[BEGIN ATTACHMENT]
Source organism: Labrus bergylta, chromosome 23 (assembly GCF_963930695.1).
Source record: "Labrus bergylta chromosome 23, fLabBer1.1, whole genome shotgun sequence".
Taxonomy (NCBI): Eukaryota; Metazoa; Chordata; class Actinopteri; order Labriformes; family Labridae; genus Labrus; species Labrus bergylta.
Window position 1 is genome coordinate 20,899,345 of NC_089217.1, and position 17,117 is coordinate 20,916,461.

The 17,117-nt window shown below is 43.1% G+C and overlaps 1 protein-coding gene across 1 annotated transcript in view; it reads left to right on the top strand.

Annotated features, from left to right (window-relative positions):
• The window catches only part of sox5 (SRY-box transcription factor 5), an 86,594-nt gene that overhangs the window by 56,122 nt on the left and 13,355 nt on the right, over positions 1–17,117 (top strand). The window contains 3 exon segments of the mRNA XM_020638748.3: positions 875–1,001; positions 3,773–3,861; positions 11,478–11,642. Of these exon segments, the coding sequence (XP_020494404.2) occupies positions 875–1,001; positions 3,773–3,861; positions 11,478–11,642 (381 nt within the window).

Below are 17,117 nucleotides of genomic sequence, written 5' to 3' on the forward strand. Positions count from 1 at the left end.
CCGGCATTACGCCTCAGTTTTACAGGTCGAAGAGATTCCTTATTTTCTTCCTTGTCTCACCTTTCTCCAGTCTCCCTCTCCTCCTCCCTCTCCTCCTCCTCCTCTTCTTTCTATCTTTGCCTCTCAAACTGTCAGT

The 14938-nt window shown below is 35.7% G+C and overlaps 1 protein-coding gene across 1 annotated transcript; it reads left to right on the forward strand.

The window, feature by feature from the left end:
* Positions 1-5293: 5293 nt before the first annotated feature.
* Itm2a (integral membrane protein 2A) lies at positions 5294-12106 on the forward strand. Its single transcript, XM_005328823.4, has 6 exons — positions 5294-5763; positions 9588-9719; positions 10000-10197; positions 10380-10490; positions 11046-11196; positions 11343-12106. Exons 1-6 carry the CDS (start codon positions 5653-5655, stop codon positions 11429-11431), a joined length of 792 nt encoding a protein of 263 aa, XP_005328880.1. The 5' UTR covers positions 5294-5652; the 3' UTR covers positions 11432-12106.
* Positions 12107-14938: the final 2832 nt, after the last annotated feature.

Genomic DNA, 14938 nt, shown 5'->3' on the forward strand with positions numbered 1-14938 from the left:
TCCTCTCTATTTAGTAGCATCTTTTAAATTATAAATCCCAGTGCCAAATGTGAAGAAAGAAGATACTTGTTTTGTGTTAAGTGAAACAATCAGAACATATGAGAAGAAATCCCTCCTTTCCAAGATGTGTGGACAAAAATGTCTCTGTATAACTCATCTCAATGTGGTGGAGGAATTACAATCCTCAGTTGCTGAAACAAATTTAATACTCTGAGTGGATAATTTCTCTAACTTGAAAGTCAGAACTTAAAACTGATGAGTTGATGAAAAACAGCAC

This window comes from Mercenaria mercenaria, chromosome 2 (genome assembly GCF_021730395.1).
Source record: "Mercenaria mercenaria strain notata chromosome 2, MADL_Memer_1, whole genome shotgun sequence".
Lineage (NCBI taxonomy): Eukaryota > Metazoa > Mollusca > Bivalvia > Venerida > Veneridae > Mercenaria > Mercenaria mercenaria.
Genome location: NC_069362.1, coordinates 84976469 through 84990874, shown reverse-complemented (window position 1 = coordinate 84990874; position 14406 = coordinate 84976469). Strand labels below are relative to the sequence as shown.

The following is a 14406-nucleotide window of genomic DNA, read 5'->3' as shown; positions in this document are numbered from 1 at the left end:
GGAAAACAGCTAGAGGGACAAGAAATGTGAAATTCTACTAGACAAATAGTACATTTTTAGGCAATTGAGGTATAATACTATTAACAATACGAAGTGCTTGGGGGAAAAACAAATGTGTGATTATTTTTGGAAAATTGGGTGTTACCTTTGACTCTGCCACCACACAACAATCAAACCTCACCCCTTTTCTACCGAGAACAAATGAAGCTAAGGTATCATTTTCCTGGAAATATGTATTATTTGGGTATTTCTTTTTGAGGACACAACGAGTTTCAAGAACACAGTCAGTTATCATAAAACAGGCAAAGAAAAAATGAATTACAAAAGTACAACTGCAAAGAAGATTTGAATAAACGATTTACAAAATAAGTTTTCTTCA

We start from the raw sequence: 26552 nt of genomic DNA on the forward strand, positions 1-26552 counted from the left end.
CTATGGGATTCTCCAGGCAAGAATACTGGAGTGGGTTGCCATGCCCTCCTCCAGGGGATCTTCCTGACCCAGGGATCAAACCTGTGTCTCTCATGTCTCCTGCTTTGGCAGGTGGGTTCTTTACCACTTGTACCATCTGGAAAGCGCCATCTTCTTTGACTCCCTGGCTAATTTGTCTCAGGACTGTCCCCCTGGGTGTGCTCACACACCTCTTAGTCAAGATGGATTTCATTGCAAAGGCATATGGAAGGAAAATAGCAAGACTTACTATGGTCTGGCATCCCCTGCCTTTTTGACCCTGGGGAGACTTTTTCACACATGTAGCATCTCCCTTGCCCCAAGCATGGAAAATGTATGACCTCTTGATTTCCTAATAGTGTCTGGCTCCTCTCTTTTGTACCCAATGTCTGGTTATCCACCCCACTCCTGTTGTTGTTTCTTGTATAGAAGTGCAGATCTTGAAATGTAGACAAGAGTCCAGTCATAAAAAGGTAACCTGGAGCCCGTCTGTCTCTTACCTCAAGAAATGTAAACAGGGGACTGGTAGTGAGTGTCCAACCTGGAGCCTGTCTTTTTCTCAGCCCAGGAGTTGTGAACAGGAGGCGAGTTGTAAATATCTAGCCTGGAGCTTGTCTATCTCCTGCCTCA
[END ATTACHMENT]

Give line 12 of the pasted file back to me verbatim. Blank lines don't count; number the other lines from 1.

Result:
* Positions 1-5293: 5293 nt before the first annotated feature.